Kevin O'Gorman wrote:
> mlw wrote:
> > Many operating systems used a fixed memory block size allocation for
> > their disk cache. They do not allocate a new block for every disk
> > request, they maintain a pool of fixed sized buffer blocks. So if you
> > use fewer bytes than the OS block size you waste the difference between
> > your block size and the block size of the OS cache entry.
> > I'm pretty sure Linux uses a 32K buffer size in its cache, and I'm
> > pretty confident that NT does as well from my previous tests.
> I dunno about NT, but here's a quote from "Linux Kernel Internals"
> 2nd Ed, page 92-93:
> .. The block size for any given device may be 512, 1024, 2048 or
> 4096 bytes....
> ... the buffer cache manages individual block buffers of
> varying size. For this, every block is given a 'buffer_head' data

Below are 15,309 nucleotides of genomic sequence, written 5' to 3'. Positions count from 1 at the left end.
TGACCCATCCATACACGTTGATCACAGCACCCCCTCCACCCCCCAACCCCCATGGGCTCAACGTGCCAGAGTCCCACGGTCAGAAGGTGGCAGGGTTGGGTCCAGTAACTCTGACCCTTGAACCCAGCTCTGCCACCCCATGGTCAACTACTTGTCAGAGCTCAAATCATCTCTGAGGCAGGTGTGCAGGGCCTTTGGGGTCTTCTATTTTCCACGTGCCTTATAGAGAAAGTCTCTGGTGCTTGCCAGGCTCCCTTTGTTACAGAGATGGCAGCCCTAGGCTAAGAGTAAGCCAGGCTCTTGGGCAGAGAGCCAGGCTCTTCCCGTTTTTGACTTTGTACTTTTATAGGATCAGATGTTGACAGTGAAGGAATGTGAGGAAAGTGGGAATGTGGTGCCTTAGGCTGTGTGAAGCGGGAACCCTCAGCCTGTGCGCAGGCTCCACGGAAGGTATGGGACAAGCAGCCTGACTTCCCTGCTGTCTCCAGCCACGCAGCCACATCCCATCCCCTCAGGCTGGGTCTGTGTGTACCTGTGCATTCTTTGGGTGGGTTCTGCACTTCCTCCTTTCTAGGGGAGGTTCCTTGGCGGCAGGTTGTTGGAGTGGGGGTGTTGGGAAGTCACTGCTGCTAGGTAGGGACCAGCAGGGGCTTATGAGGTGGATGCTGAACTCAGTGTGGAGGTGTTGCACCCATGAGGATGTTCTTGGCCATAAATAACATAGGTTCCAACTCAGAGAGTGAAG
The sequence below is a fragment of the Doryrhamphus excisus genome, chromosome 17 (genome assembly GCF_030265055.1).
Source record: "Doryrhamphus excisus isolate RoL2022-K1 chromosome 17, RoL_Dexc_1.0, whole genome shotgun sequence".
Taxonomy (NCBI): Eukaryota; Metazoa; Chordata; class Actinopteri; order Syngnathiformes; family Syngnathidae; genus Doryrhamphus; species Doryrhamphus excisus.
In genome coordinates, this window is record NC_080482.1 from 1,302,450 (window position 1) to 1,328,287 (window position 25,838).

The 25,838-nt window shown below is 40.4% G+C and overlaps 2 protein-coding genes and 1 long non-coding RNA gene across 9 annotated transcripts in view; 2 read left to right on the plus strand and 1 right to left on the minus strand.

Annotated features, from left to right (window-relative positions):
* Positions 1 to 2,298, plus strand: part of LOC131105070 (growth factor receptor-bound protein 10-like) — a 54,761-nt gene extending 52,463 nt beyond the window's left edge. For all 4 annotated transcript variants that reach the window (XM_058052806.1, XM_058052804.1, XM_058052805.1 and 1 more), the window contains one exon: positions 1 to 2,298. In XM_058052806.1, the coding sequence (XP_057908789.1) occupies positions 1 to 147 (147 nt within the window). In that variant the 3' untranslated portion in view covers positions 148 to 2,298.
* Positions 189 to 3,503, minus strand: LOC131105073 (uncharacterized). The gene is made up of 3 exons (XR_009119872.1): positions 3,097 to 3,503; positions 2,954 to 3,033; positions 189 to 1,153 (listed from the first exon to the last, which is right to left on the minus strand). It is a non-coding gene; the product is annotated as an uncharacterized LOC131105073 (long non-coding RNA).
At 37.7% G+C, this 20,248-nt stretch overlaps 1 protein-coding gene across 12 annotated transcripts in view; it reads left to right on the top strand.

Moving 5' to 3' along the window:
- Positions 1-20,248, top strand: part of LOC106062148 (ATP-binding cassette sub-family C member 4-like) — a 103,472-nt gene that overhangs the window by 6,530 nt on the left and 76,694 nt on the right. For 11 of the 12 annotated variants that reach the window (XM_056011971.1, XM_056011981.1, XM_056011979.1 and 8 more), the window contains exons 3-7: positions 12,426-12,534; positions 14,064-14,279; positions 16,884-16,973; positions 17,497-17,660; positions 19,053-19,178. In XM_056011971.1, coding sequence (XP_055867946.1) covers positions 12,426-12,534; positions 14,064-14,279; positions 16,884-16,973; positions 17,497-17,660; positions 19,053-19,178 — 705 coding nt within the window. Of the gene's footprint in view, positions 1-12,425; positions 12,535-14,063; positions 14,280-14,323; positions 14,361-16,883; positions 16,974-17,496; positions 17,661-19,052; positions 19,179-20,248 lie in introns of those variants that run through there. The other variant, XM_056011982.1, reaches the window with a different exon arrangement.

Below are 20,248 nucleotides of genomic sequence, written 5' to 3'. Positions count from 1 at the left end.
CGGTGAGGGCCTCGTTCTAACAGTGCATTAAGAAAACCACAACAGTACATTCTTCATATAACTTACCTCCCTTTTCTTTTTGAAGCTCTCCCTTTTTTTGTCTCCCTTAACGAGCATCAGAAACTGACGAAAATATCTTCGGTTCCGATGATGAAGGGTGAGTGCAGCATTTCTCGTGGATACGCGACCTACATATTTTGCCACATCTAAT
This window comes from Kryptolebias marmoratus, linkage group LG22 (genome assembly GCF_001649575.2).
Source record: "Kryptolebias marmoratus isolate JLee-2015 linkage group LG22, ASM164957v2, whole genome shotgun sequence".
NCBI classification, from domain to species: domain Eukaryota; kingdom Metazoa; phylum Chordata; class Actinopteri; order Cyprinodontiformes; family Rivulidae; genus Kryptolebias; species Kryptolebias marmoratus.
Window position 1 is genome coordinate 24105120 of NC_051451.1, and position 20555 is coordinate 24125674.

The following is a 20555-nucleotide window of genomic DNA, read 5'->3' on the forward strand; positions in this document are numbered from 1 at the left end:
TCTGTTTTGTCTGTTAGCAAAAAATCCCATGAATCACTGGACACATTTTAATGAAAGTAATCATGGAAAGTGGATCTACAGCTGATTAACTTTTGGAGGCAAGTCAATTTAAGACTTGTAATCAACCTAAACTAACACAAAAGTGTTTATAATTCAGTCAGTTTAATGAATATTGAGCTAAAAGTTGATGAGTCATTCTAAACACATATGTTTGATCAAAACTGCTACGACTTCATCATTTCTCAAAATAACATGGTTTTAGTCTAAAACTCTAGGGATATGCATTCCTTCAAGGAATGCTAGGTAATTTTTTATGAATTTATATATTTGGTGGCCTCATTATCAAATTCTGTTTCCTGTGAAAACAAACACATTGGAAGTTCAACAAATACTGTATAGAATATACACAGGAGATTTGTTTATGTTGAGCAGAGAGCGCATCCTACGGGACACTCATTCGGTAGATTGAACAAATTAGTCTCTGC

> structure. ... The definition of the buffer head is in linux/fs.h
> ... the size of this area exactly matches the block size 'b_size'...
> The quote goes on to describe how the data structures are designed to
> be processor-cache-aware.
I double checked the kernel source, and you are right. I stand corrected
about the disk caching.
My assertion stands, it is a neglagable difference to read 32K vs 8K
from a disk, and the probability of data being within a 4 times larger
block is 4 times better, even though the probability of having the
correct block in memory is 4 times less. So, I don't think it is a
numerically significant issue.
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